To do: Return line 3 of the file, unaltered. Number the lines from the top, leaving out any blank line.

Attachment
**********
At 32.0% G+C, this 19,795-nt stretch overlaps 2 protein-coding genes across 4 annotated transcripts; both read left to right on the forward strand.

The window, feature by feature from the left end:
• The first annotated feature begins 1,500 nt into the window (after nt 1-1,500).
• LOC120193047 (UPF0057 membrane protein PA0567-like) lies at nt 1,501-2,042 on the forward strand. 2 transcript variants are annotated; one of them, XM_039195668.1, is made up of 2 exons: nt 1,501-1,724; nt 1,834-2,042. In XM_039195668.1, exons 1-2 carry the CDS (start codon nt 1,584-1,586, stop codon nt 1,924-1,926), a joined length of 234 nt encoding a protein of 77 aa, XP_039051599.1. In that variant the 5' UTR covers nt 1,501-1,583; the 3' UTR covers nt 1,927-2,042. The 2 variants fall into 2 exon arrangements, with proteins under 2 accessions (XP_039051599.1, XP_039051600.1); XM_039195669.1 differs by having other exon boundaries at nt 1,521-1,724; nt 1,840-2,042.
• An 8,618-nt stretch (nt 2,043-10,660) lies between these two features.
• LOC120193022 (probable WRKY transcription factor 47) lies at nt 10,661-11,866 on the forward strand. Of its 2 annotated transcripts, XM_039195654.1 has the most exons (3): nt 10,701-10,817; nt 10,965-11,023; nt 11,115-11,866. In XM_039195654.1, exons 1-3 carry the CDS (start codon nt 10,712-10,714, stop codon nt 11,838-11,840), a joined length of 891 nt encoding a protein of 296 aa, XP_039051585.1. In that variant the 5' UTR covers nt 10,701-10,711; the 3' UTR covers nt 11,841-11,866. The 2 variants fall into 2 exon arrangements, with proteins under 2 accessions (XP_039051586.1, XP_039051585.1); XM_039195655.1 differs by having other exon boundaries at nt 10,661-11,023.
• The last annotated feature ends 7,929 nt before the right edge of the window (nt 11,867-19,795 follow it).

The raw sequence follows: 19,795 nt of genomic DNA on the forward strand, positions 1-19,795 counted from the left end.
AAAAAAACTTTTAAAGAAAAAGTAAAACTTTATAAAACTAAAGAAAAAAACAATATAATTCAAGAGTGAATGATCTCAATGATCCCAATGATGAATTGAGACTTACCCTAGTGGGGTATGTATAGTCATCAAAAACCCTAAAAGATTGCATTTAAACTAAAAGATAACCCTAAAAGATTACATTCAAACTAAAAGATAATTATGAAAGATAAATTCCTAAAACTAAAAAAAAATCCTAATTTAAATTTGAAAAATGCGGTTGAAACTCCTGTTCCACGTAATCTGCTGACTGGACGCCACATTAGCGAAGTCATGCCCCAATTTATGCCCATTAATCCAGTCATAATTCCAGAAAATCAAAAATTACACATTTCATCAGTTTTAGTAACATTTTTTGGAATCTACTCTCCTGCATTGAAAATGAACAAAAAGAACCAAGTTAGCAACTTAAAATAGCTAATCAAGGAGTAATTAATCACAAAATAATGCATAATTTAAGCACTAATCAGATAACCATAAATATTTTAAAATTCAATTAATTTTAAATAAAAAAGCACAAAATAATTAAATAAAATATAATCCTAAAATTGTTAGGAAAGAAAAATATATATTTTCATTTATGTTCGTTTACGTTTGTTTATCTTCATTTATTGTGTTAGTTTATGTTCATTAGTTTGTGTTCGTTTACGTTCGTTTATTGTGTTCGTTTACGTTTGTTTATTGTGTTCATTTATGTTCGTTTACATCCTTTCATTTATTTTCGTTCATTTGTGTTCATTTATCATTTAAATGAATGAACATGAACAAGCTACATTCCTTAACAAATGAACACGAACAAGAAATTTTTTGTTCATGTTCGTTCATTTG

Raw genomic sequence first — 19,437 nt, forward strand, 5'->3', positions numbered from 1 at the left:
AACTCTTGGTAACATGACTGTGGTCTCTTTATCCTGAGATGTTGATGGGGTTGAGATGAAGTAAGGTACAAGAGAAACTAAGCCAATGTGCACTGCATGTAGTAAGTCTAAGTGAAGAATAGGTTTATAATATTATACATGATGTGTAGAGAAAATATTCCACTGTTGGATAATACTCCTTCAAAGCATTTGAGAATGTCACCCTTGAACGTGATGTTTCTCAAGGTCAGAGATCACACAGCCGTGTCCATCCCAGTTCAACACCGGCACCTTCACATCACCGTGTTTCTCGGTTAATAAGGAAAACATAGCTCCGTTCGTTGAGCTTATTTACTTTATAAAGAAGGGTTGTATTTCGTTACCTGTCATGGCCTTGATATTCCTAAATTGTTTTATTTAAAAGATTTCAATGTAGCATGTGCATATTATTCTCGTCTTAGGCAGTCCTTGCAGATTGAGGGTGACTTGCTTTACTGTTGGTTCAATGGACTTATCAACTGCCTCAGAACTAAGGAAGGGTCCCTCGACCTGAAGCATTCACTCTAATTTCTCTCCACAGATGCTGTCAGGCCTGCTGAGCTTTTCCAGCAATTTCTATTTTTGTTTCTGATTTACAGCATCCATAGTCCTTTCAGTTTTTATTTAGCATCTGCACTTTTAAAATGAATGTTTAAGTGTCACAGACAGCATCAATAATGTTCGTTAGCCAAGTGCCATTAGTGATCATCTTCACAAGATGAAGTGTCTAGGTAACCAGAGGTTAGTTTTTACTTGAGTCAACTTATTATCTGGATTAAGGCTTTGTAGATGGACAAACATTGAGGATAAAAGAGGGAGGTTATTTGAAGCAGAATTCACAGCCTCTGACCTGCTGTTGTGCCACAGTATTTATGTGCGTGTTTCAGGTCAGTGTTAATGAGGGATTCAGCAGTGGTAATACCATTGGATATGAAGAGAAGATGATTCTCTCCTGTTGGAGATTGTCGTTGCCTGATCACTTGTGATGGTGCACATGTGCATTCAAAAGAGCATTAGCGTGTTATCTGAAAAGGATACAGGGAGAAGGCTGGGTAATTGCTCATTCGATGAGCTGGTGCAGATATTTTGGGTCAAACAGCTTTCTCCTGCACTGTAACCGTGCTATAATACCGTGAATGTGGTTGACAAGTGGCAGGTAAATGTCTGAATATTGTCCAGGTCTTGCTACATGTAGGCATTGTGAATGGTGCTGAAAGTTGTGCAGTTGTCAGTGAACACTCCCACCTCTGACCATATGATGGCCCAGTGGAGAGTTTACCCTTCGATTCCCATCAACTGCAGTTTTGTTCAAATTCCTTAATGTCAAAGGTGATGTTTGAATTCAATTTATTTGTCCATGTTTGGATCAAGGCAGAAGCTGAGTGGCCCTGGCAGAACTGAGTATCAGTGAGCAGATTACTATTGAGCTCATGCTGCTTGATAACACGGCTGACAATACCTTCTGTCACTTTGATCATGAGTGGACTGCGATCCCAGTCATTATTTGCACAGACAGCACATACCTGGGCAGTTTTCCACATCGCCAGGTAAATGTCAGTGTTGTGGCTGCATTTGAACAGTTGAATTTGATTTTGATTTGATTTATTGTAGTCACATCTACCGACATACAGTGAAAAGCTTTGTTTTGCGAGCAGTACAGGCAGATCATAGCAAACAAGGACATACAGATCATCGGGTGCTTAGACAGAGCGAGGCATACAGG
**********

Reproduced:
• The first annotated feature begins 1,500 nt into the window (after nt 1-1,500).